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Discovering, comparing, and combining moderators of treatment on outcome after randomized clinical trials: a parametric approach.
MedLine Citation:
PMID:  23303653     Owner:  NLM     Status:  Publisher    
Abstract/OtherAbstract:
No one treatment is likely to affect all patients with a disorder in the same way. A treatment highly effective for some may be ineffective or even harmful for others. Statistically significant or not, the effect sizes of many treatments tend to be small. Consequently, emphasis in clinical research is gradually shifting (1) to increased focus on effect sizes and (2) to discovery and documentation of moderators of treatment effect on outcome in randomized clinical trials, that is, personalized medicine, in which individual differences between patients are explicitly acknowledged. How to test a null hypothesis of moderation of treatment outcome is reasonably well known. The focus here is on how, under parametric assumptions, to define the strength of moderation, that is, a moderator effect size, either for scientific purposes or for assessment of clinical significance, in order to compare moderators and choose among them and to develop a composite moderator, which might more strongly moderate the effect of a treatment on outcome than any single moderator that might ultimately provide guidance for clinicians as to whom to prescribe what treatment. Copyright © 2013 John Wiley & Sons, Ltd.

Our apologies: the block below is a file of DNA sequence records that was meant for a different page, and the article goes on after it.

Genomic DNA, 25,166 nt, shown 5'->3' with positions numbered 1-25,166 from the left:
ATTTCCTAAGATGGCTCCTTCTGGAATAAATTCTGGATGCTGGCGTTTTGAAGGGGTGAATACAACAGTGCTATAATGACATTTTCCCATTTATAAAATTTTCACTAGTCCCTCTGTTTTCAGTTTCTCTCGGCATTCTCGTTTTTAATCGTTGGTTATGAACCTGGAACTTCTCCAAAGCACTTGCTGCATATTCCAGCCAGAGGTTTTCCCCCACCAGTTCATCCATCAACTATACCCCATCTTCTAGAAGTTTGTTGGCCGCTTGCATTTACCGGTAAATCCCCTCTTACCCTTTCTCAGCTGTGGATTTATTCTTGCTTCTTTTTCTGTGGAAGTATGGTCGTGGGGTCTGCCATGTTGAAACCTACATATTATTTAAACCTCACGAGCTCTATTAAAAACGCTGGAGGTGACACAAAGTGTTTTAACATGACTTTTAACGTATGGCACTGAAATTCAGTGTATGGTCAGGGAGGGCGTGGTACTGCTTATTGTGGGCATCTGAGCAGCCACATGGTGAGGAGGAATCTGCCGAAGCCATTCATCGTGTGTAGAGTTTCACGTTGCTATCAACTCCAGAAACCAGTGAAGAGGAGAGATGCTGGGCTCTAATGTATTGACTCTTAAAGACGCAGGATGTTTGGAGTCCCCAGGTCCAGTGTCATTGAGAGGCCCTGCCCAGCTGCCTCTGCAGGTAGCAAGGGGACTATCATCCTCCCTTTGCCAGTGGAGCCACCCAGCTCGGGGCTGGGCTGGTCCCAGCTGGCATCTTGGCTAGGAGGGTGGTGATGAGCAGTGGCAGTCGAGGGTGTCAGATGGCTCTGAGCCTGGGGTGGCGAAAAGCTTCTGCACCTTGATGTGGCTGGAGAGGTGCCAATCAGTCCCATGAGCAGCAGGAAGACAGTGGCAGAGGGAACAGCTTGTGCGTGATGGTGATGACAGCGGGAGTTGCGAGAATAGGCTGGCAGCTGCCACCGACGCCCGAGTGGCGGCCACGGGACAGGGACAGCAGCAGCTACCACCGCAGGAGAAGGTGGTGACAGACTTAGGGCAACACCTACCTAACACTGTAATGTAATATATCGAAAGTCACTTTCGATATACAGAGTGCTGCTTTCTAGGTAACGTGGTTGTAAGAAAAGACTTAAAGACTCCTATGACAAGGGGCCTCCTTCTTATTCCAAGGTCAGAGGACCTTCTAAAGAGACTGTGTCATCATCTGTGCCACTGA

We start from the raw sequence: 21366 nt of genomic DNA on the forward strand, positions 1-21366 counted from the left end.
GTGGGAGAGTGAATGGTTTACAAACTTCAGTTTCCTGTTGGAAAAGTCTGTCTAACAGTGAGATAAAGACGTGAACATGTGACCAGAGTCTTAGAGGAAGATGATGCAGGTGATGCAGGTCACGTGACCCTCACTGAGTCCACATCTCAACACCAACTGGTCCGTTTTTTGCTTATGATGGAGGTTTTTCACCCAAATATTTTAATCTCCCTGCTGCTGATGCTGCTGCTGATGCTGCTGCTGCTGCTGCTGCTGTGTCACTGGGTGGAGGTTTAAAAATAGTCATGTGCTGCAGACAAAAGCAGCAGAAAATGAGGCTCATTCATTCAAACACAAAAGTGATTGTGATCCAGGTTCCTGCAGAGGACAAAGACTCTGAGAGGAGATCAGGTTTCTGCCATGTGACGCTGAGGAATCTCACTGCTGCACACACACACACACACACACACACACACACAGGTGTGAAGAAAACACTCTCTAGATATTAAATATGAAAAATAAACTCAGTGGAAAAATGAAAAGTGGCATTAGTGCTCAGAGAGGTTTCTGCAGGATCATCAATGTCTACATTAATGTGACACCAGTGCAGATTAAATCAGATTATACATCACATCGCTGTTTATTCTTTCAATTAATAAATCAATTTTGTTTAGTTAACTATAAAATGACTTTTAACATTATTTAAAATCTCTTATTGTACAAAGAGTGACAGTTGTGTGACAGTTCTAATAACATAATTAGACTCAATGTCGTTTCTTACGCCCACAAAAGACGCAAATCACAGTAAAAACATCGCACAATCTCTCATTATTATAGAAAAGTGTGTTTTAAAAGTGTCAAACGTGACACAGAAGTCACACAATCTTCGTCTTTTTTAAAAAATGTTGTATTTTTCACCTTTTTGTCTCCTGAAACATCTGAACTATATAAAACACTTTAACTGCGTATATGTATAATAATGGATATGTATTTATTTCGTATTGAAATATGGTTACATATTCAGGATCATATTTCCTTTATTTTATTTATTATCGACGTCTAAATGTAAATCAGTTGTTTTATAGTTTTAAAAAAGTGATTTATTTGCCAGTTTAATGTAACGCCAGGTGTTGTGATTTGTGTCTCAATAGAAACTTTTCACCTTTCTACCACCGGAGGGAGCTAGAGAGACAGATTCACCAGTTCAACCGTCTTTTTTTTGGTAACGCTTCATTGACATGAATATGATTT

Authors:
Helena Chmura Kraemer
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Publication Detail:
Type:  JOURNAL ARTICLE     Date:  2013-1-10
Journal Detail:
Title:  Statistics in medicine     Volume:  -     ISSN:  1097-0258     ISO Abbreviation:  Stat Med     Publication Date:  2013 Jan 
Date Detail:
Created Date:  2013-1-10     Completed Date:  -     Revised Date:  -    
Medline Journal Info:
Nlm Unique ID:  8215016     Medline TA:  Stat Med     Country:  -    
Other Details:
Languages:  ENG     Pagination:  -     Citation Subset:  -    
Copyright Information:
Copyright © 2013 John Wiley & Sons, Ltd.
Affiliation:
Department of Psychiatry and Behavioral Sciences, Stanford University, 1116 Forest Avenue, Palo Alto, CA 94301-3032, U.S.A.; Department of Psychiatry, University of Pittsburgh, Pittsburgh, PA, U.S.A.
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